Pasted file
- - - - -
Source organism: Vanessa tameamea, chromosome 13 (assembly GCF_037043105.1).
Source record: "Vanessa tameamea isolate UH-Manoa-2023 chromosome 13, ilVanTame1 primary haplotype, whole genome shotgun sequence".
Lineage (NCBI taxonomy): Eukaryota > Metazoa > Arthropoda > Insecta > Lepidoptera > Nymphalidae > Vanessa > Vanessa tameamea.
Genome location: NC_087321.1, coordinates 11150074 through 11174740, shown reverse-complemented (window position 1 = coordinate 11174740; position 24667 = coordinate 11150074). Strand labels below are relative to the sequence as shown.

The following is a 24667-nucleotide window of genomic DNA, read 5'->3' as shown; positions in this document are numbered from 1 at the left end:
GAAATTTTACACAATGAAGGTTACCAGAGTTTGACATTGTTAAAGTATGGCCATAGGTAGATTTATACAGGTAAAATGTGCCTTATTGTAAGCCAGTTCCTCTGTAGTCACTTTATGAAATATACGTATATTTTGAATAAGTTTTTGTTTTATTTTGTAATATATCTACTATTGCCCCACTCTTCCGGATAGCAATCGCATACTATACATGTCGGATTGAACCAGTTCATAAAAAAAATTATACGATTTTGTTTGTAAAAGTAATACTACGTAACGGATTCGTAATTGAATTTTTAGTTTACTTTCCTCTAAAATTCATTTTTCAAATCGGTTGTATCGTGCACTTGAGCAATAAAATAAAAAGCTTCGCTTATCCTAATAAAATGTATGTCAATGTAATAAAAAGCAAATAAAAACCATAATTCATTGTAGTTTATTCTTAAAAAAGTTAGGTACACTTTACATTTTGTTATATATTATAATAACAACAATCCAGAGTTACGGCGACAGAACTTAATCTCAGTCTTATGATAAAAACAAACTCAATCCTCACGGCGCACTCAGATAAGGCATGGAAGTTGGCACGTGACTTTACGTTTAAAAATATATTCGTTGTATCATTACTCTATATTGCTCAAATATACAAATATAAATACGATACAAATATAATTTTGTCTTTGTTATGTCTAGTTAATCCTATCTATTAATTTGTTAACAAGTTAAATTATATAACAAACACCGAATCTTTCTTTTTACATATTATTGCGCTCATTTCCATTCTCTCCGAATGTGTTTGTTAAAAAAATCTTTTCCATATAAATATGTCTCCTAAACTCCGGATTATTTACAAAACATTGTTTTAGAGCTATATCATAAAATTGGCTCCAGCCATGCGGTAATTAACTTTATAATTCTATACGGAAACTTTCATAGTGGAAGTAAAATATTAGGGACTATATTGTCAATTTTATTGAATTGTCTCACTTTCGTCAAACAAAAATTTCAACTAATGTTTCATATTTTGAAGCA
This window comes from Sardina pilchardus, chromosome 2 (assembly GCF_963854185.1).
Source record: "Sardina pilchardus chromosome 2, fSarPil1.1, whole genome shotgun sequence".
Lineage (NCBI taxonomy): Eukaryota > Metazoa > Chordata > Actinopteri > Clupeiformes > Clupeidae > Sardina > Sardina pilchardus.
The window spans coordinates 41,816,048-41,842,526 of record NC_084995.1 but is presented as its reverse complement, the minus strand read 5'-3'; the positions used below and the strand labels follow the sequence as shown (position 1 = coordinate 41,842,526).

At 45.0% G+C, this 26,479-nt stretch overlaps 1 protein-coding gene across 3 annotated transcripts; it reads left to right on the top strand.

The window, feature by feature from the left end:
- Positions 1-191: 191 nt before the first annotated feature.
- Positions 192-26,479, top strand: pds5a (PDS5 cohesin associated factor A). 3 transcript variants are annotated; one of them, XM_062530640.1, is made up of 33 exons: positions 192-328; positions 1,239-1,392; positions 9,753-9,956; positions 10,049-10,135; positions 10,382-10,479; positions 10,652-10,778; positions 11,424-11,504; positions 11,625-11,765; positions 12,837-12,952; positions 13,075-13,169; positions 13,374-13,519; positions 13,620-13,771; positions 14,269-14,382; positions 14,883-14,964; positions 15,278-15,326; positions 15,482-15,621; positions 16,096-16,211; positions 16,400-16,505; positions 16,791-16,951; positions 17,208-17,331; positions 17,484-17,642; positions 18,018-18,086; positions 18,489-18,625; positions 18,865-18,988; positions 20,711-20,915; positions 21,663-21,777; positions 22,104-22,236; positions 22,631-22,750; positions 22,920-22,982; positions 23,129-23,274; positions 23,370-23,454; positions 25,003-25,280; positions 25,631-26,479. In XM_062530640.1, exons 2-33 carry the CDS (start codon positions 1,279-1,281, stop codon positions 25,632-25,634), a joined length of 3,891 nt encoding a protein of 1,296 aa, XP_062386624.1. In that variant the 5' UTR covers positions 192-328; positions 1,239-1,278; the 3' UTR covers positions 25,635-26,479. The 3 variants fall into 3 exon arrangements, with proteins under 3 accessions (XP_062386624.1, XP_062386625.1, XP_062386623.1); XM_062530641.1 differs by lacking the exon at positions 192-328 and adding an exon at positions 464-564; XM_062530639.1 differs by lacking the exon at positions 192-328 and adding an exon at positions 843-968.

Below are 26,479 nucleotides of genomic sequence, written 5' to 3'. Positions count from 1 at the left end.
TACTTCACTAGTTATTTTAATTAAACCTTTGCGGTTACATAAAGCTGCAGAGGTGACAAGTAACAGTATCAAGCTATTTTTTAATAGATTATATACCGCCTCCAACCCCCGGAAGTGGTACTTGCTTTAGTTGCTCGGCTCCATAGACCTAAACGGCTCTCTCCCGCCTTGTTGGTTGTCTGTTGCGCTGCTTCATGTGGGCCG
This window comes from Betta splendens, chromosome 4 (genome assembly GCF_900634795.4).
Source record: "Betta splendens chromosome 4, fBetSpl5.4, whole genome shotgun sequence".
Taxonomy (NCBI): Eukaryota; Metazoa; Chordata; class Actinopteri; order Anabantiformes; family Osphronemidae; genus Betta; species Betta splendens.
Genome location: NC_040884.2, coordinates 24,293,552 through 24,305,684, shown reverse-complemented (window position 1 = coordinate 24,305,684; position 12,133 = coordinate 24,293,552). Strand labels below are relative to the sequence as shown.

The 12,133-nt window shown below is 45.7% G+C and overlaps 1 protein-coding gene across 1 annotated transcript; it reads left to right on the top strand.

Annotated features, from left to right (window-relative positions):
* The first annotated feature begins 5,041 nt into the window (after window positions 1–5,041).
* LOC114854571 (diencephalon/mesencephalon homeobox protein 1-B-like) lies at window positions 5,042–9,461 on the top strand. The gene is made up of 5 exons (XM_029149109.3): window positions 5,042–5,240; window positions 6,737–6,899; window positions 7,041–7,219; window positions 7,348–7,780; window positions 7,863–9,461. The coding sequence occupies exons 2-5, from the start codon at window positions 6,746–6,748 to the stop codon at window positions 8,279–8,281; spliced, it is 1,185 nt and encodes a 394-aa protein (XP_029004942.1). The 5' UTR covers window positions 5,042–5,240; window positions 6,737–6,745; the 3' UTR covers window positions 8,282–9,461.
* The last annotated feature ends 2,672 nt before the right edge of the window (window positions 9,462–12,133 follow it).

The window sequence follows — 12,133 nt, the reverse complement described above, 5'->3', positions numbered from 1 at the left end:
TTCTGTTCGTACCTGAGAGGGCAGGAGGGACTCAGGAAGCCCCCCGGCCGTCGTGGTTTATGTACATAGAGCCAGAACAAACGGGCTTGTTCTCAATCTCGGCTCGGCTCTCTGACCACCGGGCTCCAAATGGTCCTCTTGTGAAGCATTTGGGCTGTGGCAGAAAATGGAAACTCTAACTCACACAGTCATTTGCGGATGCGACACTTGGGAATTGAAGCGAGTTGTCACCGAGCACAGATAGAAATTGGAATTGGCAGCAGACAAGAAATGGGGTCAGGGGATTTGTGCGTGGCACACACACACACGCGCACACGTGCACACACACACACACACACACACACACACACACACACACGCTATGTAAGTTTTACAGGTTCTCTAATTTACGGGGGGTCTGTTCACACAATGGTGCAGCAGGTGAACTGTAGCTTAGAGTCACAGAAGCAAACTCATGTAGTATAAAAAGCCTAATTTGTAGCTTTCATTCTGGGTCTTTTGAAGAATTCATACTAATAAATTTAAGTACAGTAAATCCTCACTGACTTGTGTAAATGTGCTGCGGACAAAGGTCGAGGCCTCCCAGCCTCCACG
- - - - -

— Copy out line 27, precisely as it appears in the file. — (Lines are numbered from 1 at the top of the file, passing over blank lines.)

TTCTGTTCGTACCTGAGAGGGCAGGAGGGACTCAGGAAGCCCCCCGGCCGTCGTGGTTTATGTACATAGAGCCAGAACAAACGGGCTTGTTCTCAATCTCGGCTCGGCTCTCTGACCACCGGGCTCCAAATGGTCCTCTTGTGAAGCATTTGGGCTGTGGCAGAAAATGGAAACTCTAACTCACACAGTCATTTGCGGATGCGACACTTGGGAATTGAAGCGAGTTGTCACCGAGCACAGATAGAAATTGGAATTGGCAGCAGACAAGAAATGGGGTCAGGGGATTTGTGCGTGGCACACACACACACGCGCACACGTGCACACACACACACACACACACACACACACACACACACACGCTATGTAAGTTTTACAGGTTCTCTAATTTACGGGGGGTCTGTTCACACAATGGTGCAGCAGGTGAACTGTAGCTTAGAGTCACAGAAGCAAACTCATGTAGTATAAAAAGCCTAATTTGTAGCTTTCATTCTGGGTCTTTTGAAGAATTCATACTAATAAATTTAAGTACAGTAAATCCTCACTGACTTGTGTAAATGTGCTGCGGACAAAGGTCGAGGCCTCCCAGCCTCCACG